J.F. Haden's Turns South Florida Mangos Into Booze

A mango margarita made with J.F. Haden's mango liqueur.
A mango margarita made with J.F. Haden's mango liqueur.
Photo courtesy of J.F. Haden's Mango Liqueur
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Coronavirus has wreaked havoc on South Florida's seasonal highlights. Stone crab season ended last month with nary a mention, and mango season has quietly tiptoed in.

Any other year, locals would be posting photos of their mango hauls from local trees. Chefs would be sharing recipes for mango butter and mango bread, and there would be announcements for mango festivals.

Fed up with self-quarantine, our baking skills all wasted on banana bread, most of us just want to drink.

Enter Buzzy Sklar, who recently unveiled J.F. Haden's mango liqueur, a small-batch cordial made with purée from locally grown mangos and distilled in Jacksonville. Once opened, the liqueur requires no refrigeration and lasts for two years.

Sklar describes the liqueur as "basically mango purée with 20 percent alcohol by volume" and says it's a perfect mixer for all kinds of South Florida-themed drinks. "You can make the best tasting mango mimosas, mango margaritas, and mango martinis with Haden's. It also makes a refreshing spritz." Sklar also suggests using the liqueur to marinate shrimp or chicken. "We made a drunken shrimp ceviche that was off the charts," he shares.

The liqueur takes its name from the Haden mango, which originated in 1902 when retired U.S. Army Capt. John J. Haden planted four dozen seedlings of Mulgoba (AKA Mulgova) mangos at his Coconut Grove home. Haden died the following year, but his wife Florence cultivated the trees, which would then produce brightly colored fruit. The new fruit, likely a cross between the Mugoba and Turpentine mangos, was given the Haden family name. The Haden mango would go on to become the parent mango of most Florida mango varieties.

"I wanted to do a real Florida product that tasted like real mangos," Sklar says, explaining that he threw in a different middle initial to keep things fictional. "No one's done a really good craft mango liqueur."

The entrepreneur, who opened the since-shuttered restaurants Hank & Harry's Delicatessen and Sliderz, said he always loved the spirits industry, but competing against the big vodka and tequila brands would be too difficult. He also wanted to stay in the hospitality industry. "The restaurant business has been good to me and it's also been terrible to me. I got sick of the ups and downs of operating restaurants, but now I can still be part of the hospitality industry."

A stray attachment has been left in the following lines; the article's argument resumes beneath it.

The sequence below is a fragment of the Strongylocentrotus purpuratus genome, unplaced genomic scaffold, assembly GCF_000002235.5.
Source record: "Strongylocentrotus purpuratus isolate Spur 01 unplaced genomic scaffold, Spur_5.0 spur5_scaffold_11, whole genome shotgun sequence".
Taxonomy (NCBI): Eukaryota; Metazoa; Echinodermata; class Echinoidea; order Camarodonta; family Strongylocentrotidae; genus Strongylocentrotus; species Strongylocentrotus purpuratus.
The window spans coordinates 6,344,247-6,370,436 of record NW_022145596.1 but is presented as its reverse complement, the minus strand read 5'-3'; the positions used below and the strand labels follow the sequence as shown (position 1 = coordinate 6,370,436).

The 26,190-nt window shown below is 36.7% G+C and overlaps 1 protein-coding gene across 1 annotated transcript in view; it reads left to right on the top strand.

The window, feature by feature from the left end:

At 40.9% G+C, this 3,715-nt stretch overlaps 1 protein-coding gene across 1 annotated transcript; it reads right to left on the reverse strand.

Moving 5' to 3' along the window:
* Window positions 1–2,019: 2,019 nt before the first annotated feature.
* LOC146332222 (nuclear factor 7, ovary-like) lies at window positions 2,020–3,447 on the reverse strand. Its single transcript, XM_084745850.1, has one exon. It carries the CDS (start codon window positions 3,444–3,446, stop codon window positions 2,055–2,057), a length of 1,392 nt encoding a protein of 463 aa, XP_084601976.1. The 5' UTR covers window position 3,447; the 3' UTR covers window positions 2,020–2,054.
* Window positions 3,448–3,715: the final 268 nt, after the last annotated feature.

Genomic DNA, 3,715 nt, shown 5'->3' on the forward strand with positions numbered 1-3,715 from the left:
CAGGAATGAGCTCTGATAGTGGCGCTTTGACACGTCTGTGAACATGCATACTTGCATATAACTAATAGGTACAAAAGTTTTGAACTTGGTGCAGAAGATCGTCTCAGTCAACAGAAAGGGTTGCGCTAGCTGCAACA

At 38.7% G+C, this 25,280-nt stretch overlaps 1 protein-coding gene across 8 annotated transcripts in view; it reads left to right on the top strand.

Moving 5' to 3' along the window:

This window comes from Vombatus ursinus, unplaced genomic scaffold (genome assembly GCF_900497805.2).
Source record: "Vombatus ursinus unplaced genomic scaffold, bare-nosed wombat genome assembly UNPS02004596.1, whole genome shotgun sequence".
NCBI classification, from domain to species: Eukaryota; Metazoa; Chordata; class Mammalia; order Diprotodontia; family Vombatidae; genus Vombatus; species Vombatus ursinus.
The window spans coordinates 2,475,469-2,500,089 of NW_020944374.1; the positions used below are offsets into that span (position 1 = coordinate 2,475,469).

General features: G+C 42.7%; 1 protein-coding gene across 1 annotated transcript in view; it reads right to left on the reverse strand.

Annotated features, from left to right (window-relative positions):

J.F. Haden's was officially launched in October. Sklar says it's gaining traction as he drives around South Florida to introduce his product to restaurants as they reopen. "We've been very well received," reports Sklar, speaking by phone from the road. "Mixologists are using us instead of mango purée."

So far, restaurants from Shuckers on the 79th Street Causeway to South Florida's Ritz-Carltons have placed the mango potable on their shelves. It's also available in 750-milliliter bottles for $30 at ABC Fine Wine & Spirits, Crown Wine & Spirits, select Total Wine stores, and other local retailers.

Sklar has high hopes for Haden's. He plans to move the distillation operations to F.A.T. Village in Fort Lauderdale, which will house a tasting room. And he plans to expand the line with other flavors such as key lime, guava, and even hibiscus.

It has been said that the alcohol industry is recession-proof because people either celebrate or drown their sorrows in booze. In Sklar's case, it doesn't hurt that the mango liqueur tastes good.

"The biggest compliment I've heard is that the liqueur tastes just like a mango," he says.

A mango that can get you drunk might be exactly what South Florida needs right about now. 

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